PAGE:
The vibrant public images of George Washington, Thomas Jefferson, and John Adams often overshadow that of James Madison, who has entered history as a shadowy, albeit important, figure. It is, after all, Madison’s system of constitutional checks and balances that guarantees the freedoms we enjoy today.
In James Madison: A Son of Virginia and a Founder of the Nation, Jeff Broadwater—a history professor at Barton College— focuses on six key areas of Madison’s life and beliefs in order to better illuminate the character of the man. And so, through “[Madison’s] fight for religious freedom, the debates over the adoption of the Constitution and the Bill of Rights, the origins of the party system, his relationship with Dolley Madison, his performance as commander-in-chief during the War of 1812, and his views on slavery,” the reader gains a thorough understanding of Madison’s political opinions and leadership style.
The evolution of Madison’s thinking on slavery is one of the book’s most fascinating elements, and Broadwater does an admirable job in clearly tracing the changes in Madison’s thoughts on the subject over time. Even in retirement, Madison was plagued by the problem, writing: “the magnitude of this evil among us is so deeply felt, and so universally acknowledged, that no merit could be greater than that of devising a satisfactory remedy for it.”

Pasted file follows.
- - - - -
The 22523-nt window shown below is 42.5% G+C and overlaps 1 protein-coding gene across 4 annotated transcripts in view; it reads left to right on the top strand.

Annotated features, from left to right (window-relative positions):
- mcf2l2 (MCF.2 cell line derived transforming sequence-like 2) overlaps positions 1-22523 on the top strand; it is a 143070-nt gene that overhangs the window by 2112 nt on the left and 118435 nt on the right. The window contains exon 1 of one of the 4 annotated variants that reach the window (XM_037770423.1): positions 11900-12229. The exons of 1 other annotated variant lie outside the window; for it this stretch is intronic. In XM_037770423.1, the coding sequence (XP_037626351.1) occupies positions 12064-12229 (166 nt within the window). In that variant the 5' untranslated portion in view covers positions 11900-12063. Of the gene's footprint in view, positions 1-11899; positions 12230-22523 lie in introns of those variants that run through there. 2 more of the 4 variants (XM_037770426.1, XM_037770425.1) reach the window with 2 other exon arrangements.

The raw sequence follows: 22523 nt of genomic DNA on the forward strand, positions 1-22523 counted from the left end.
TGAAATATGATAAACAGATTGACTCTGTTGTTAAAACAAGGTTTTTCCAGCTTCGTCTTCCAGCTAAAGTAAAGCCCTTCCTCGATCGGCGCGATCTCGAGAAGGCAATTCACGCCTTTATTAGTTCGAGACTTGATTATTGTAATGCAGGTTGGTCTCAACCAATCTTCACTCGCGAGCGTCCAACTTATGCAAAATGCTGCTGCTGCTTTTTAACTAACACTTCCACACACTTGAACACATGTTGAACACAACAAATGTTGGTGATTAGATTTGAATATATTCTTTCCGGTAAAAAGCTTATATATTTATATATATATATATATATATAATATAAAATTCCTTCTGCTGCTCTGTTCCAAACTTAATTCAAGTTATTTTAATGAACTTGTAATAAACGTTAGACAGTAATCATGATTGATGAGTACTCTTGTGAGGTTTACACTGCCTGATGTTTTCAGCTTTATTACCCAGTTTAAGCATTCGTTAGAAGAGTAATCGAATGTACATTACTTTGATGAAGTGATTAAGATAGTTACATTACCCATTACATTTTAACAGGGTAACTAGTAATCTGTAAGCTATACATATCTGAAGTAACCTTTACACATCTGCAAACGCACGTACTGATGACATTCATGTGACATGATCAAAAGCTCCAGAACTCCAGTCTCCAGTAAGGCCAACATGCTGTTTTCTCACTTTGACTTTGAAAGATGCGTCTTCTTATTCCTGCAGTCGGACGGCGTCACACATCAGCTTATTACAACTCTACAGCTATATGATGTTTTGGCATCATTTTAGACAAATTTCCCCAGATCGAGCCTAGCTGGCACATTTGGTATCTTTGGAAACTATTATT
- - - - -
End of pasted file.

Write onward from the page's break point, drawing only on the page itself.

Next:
Despite Broadwater’s thoroughness and attention to detail, Madison’s personality remains elusive, but this isn’t so much a fault of the writer as a testament to the trickiness of his subject. Even during his lifetime, Madison’s success was identified as the result of his work ethic rather than his charisma. Overall, this distinction serves to emphasize just how important an asset Dolley was, using “her charm and connections to raise money for worthy causes … to find jobs for friends and relatives; and, more broadly, to promote bipartisanship and national unity.”
James Madison: A Son of Virginia and a Founder of the Nation isn’t a sweeping historical drama but rather a nitty-gritty political tale, and it will appeal to readers looking for an in-depth analysis of Madison’s revolutionary thinking. While the reader may not gain a vivid sense of Madison the man, there’s certainly a new appreciation for what he accomplished and how great a debt we owe him.
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